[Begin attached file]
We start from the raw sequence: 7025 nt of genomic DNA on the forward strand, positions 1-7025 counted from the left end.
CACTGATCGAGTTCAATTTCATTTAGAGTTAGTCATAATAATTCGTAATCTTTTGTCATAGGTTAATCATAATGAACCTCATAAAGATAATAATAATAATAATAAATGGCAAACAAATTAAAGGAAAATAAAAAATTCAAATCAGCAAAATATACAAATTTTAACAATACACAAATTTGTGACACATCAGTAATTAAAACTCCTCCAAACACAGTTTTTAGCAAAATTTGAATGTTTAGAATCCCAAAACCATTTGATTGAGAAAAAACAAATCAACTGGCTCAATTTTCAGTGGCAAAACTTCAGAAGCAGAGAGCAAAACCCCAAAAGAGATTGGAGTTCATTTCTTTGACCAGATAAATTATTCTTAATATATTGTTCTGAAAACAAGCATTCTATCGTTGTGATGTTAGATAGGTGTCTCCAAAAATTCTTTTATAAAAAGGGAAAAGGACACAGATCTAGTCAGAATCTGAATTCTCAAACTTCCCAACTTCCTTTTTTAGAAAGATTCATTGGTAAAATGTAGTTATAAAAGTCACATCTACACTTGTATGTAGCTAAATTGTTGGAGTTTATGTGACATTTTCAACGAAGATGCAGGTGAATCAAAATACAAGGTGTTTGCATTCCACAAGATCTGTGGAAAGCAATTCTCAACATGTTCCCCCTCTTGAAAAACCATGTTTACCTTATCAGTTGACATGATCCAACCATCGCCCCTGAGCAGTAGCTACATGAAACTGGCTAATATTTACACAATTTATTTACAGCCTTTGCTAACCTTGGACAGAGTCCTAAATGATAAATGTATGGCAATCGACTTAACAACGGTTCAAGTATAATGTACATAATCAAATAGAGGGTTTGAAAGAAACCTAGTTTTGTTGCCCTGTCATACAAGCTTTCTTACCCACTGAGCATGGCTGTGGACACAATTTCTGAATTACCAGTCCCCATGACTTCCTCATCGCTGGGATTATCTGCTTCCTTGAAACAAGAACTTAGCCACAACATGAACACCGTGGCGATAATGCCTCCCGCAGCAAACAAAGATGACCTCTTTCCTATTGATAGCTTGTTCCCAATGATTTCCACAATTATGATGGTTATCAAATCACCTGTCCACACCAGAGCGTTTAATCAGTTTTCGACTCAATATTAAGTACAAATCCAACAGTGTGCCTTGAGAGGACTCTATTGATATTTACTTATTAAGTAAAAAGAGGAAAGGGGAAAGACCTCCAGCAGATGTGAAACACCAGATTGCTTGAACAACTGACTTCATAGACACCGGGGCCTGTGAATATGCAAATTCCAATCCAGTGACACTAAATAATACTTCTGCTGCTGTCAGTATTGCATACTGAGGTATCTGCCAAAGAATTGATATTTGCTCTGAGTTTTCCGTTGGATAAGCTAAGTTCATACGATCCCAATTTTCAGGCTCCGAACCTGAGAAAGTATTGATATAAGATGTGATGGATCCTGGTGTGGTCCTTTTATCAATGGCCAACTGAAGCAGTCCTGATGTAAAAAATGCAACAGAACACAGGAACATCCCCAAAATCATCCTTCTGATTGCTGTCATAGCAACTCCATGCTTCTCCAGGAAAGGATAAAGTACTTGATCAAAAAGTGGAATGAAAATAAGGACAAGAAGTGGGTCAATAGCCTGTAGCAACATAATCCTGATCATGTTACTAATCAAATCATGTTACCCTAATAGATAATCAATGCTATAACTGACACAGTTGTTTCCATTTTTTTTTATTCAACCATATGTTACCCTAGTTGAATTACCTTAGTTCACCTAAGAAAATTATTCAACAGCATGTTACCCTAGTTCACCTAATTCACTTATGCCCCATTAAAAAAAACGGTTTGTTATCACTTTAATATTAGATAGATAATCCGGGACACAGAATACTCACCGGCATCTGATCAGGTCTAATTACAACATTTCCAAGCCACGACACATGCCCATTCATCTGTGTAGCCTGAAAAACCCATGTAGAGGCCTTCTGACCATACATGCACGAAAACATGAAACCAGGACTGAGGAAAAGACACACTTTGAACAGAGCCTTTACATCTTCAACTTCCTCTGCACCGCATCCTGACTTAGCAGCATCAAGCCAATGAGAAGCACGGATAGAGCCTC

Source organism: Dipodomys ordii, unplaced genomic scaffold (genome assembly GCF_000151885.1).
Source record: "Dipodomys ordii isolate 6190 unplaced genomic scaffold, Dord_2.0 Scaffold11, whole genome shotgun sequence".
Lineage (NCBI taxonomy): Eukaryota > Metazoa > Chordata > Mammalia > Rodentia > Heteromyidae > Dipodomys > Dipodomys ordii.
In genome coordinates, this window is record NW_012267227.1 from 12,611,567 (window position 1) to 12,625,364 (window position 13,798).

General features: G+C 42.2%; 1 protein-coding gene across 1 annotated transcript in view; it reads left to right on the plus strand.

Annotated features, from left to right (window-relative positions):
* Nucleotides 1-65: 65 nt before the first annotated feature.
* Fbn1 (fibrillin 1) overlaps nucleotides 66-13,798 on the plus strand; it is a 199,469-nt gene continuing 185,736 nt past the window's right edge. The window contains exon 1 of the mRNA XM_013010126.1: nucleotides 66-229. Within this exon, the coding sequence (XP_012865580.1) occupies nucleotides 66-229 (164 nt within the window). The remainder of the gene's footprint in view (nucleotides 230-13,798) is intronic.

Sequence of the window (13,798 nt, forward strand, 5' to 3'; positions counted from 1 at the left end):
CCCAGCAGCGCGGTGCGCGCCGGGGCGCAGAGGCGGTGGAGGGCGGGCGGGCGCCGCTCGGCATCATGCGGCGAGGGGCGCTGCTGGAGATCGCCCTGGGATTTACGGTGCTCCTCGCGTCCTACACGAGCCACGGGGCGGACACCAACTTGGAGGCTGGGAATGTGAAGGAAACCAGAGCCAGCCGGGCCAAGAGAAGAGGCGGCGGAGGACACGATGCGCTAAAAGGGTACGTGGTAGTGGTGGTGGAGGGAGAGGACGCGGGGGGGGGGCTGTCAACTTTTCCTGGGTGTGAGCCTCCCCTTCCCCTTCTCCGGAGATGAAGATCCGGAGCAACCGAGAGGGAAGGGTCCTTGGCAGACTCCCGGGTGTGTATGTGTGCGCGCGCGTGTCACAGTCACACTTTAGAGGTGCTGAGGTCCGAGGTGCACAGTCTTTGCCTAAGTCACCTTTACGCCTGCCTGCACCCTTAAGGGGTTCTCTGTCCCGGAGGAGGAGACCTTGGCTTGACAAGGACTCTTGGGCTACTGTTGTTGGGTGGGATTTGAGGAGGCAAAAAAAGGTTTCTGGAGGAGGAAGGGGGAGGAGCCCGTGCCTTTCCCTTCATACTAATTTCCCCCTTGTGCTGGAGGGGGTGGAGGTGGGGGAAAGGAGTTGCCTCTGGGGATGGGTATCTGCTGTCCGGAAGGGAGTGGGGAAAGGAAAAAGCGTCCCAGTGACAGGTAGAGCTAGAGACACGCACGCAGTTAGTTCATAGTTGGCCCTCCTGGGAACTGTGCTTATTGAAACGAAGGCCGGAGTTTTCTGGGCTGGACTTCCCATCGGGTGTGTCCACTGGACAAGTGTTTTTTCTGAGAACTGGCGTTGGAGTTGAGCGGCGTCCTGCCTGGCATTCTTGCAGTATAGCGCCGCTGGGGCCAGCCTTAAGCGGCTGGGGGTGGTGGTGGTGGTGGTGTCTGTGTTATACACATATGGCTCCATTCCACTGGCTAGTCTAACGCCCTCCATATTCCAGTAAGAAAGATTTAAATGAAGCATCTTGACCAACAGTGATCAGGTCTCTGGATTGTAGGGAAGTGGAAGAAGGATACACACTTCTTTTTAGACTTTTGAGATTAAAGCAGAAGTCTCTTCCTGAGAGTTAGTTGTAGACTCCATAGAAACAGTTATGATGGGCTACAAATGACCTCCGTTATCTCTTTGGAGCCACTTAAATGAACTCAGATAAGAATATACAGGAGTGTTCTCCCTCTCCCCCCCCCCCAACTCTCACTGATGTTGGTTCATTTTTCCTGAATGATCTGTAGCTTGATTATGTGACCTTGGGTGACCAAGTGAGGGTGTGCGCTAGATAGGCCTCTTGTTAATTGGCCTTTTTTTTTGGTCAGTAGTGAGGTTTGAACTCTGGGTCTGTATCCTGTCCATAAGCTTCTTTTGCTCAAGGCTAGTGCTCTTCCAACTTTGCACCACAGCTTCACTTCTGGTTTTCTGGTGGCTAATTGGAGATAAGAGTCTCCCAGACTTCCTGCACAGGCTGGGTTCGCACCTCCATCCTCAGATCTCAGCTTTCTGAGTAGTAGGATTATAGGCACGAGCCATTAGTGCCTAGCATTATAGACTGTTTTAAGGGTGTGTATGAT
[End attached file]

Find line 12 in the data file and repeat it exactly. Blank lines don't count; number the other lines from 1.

CCCAGCAGCGCGGTGCGCGCCGGGGCGCAGAGGCGGTGGAGGGCGGGCGGGCGCCGCTCGGCATCATGCGGCGAGGGGCGCTGCTGGAGATCGCCCTGGGATTTACGGTGCTCCTCGCGTCCTACACGAGCCACGGGGCGGACACCAACTTGGAGGCTGGGAATGTGAAGGAAACCAGAGCCAGCCGGGCCAAGAGAAGAGGCGGCGGAGGACACGATGCGCTAAAAGGGTACGTGGTAGTGGTGGTGGAGGGAGAGGACGCGGGGGGGGGGCTGTCAACTTTTCCTGGGTGTGAGCCTCCCCTTCCCCTTCTCCGGAGATGAAGATCCGGAGCAACCGAGAGGGAAGGGTCCTTGGCAGACTCCCGGGTGTGTATGTGTGCGCGCGCGTGTCACAGTCACACTTTAGAGGTGCTGAGGTCCGAGGTGCACAGTCTTTGCCTAAGTCACCTTTACGCCTGCCTGCACCCTTAAGGGGTTCTCTGTCCCGGAGGAGGAGACCTTGGCTTGACAAGGACTCTTGGGCTACTGTTGTTGGGTGGGATTTGAGGAGGCAAAAAAAGGTTTCTGGAGGAGGAAGGGGGAGGAGCCCGTGCCTTTCCCTTCATACTAATTTCCCCCTTGTGCTGGAGGGGGTGGAGGTGGGGGAAAGGAGTTGCCTCTGGGGATGGGTATCTGCTGTCCGGAAGGGAGTGGGGAAAGGAAAAAGCGTCCCAGTGACAGGTAGAGCTAGAGACACGCACGCAGTTAGTTCATAGTTGGCCCTCCTGGGAACTGTGCTTATTGAAACGAAGGCCGGAGTTTTCTGGGCTGGACTTCCCATCGGGTGTGTCCACTGGACAAGTGTTTTTTCTGAGAACTGGCGTTGGAGTTGAGCGGCGTCCTGCCTGGCATTCTTGCAGTATAGCGCCGCTGGGGCCAGCCTTAAGCGGCTGGGGGTGGTGGTGGTGGTGGTGTCTGTGTTATACACATATGGCTCCATTCCACTGGCTAGTCTAACGCCCTCCATATTCCAGTAAGAAAGATTTAAATGAAGCATCTTGACCAACAGTGATCAGGTCTCTGGATTGTAGGGAAGTGGAAGAAGGATACACACTTCTTTTTAGACTTTTGAGATTAAAGCAGAAGTCTCTTCCTGAGAGTTAGTTGTAGACTCCATAGAAACAGTTATGATGGGCTACAAATGACCTCCGTTATCTCTTTGGAGCCACTTAAATGAACTCAGATAAGAATATACAGGAGTGTTCTCCCTCTCCCCCCCCCCCAACTCTCACTGATGTTGGTTCATTTTTCCTGAATGATCTGTAGCTTGATTATGTGACCTTGGGTGACCAAGTGAGGGTGTGCGCTAGATAGGCCTCTTGTTAATTGGCCTTTTTTTTTGGTCAGTAGTGAGGTTTGAACTCTGGGTCTGTATCCTGTCCATAAGCTTCTTTTGCTCAAGGCTAGTGCTCTTCCAACTTTGCACCACAGCTTCACTTCTGGTTTTCTGGTGGCTAATTGGAGATAAGAGTCTCCCAGACTTCCTGCACAGGCTGGGTTCGCACCTCCATCCTCAGATCTCAGCTTTCTGAGTAGTAGGATTATAGGCACGAGCCATTAGTGCCTAGCATTATAGACTGTTTTAAGGGTGTGTATGAT